The search for information on distant relatives—such as my quest to discover more of the biographical details of my fourth great-grandfather, Job Tison—becomes more complicated, the further back in time we reach. Given that Job Tison was born in 1770—where is the question, and to whom—we are stretching back quite a while, indeed.
Last Friday, we took a second look at what I've already entered in my genealogy database for Job Tison and his family. Thankfully, posting my research dilemmas online through the medium of a genealogy blog makes for some helpful crowdsourcing, and readers have risen to the challenge. Perhaps this is one way to remind us all to take a third look at resources as we grapple with our brick wall research questions.
In an email after Friday's post, fellow genea-blogger Charles Purvis of Carolina Family Roots advised me to widen my search by taking it to resources online like Google Books. And blogger Kathy Duncan of Porch Swings, Fireflies, and Jelly Jars suggested broadening the scope by looking "downstream" at possible published later-life recollections of Job's children or grandchildren, such as this brief bio of Job's son found in the February 19, 1879, Brunswick Advertiser.
There are indeed several other resources we can explore during the remainder of this month, but these helpful suggestions remind me that, in preparation, it would be helpful in that "third look" to review just what we already know about Job Tison's family.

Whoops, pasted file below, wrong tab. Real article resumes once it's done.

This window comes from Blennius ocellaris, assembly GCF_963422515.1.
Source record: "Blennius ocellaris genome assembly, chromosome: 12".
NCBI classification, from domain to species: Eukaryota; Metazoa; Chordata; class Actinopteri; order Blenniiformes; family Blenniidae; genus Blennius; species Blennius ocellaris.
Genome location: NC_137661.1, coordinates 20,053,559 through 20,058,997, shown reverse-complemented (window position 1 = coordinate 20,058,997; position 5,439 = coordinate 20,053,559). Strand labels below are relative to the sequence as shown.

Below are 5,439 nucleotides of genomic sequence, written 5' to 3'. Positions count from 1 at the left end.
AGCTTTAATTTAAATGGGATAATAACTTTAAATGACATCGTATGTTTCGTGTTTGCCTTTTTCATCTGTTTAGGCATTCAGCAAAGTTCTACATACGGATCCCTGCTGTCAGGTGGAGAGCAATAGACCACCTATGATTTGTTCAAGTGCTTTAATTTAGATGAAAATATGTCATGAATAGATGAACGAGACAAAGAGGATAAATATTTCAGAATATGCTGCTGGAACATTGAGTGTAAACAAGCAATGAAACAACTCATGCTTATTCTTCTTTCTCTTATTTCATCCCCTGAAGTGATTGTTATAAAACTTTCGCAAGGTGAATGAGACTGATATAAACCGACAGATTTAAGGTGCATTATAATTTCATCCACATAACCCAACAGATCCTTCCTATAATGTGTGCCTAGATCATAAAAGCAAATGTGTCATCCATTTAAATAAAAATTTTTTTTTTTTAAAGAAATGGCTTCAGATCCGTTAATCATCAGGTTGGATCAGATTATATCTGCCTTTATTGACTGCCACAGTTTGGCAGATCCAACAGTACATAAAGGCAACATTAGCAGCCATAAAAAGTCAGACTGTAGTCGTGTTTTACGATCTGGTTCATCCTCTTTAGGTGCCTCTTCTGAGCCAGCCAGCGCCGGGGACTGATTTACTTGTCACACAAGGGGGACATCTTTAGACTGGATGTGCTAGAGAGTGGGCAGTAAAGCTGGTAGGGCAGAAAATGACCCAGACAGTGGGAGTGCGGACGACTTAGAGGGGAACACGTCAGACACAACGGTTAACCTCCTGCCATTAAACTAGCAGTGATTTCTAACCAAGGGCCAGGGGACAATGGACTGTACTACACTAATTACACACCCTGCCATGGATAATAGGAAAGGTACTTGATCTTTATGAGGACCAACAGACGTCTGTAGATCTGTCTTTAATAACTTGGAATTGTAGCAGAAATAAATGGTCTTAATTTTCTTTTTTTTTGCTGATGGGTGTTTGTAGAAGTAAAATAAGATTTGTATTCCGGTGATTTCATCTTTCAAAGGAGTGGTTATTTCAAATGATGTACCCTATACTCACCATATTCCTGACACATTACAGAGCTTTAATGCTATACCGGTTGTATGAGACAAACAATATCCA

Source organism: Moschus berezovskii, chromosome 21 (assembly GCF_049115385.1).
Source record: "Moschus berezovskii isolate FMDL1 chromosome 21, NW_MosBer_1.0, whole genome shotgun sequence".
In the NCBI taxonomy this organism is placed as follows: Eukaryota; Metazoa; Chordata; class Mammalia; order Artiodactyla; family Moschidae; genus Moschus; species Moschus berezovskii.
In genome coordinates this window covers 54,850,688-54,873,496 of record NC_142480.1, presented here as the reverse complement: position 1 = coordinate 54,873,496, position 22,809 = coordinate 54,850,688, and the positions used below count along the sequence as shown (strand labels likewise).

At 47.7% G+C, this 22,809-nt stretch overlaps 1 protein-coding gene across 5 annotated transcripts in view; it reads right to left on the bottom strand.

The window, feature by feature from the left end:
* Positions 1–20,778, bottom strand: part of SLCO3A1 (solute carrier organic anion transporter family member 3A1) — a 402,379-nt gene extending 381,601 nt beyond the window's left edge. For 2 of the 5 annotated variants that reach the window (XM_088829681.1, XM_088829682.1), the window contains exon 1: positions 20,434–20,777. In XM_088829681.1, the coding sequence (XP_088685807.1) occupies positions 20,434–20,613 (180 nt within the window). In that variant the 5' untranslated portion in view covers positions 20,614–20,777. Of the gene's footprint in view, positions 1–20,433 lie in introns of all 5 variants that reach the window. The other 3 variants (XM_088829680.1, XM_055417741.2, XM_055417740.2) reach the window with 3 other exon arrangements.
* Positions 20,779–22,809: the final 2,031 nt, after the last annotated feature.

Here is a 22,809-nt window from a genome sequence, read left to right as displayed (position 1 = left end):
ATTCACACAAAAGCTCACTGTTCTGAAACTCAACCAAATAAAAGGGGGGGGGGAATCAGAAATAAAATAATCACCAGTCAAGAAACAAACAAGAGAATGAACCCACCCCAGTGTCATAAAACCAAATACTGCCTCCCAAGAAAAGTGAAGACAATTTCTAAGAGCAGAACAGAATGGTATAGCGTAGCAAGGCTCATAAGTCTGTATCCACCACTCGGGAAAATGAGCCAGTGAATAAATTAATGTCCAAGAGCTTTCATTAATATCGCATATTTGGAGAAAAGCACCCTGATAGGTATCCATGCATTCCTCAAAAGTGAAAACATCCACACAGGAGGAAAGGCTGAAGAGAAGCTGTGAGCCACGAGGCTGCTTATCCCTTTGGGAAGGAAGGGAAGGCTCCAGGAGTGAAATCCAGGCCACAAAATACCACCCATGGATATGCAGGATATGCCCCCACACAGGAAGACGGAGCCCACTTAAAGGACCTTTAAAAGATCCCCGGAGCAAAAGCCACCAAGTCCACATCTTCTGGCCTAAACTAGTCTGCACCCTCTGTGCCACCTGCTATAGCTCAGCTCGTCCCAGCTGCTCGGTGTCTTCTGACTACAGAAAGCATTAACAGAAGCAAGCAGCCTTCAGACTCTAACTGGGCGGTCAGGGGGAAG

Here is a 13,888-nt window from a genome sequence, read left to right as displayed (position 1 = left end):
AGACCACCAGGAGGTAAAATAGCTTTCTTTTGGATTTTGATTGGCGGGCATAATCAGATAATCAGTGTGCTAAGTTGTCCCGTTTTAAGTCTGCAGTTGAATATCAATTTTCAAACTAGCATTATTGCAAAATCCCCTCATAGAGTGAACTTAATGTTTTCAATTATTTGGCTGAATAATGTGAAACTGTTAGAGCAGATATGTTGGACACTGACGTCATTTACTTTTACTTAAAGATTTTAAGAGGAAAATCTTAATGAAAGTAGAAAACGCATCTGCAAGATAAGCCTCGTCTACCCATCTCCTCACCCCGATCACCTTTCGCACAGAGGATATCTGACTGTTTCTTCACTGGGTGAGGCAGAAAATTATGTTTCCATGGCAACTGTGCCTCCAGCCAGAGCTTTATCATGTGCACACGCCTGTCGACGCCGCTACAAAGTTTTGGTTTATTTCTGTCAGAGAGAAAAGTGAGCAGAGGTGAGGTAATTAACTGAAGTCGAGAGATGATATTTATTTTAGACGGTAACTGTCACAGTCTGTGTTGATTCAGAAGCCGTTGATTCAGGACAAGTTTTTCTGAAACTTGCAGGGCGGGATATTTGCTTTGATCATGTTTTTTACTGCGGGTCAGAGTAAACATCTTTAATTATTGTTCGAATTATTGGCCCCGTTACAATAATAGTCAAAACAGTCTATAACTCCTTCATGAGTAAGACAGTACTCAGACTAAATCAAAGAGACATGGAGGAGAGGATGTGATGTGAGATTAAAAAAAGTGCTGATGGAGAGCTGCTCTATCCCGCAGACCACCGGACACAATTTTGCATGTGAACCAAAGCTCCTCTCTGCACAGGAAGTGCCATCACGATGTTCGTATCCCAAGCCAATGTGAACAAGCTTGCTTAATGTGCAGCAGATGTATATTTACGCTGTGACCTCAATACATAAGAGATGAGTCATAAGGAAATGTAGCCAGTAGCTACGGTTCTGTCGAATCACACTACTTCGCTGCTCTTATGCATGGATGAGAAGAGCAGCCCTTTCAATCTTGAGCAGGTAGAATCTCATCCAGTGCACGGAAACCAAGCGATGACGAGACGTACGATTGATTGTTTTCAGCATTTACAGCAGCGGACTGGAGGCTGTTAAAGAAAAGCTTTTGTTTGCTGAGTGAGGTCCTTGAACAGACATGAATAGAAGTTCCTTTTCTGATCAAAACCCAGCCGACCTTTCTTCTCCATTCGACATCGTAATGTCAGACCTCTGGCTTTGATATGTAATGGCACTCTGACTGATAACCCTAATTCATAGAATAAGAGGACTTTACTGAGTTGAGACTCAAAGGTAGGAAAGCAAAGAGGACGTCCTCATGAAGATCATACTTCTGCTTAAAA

In brief—and I'll share more as the week progresses—I have found that several researchers claimed Job Tison was "from" Pitt County, North Carolina. The problem is that none of the mentions of this detail seem to include documentation to verify that assertion. Worse, now that I've taken Kathy's advice in reading the article she mentioned, I see the Brunswick Advertiser stated back in 1879 that Job Tison—and, incidentally, his wife Sidnah Sheffield—were born "on the line of Virginia and North Carolina," yet that is certainly not an apt descriptor for the location of Pitt County.
True, that one biographical sketch for John Mason Berrien Tison featured details for just one of Job Tison's descendants. I have seven other Tison children's lives to explore—and undoubtedly, I've missed maybe one or two of the earliest of his children. Plus, going on the F.A.N. Club theory that Job Tison may well have shadowed his father-in-law's migration pathway, I can do likewise for Sidnah's father, West Sheffield and (especially) his many sons.
In the meantime, tomorrow we'll strike out to explore the possible census entries from the Virginia-North Carolina border southward to see whether there are any signs of either Job Tison or West Sheffield as early as the first census in 1790. If nothing else, that exercise will confirm or reject the reports that Job Tison had moved to Glynn County, Georgia, by the time he was fifteen.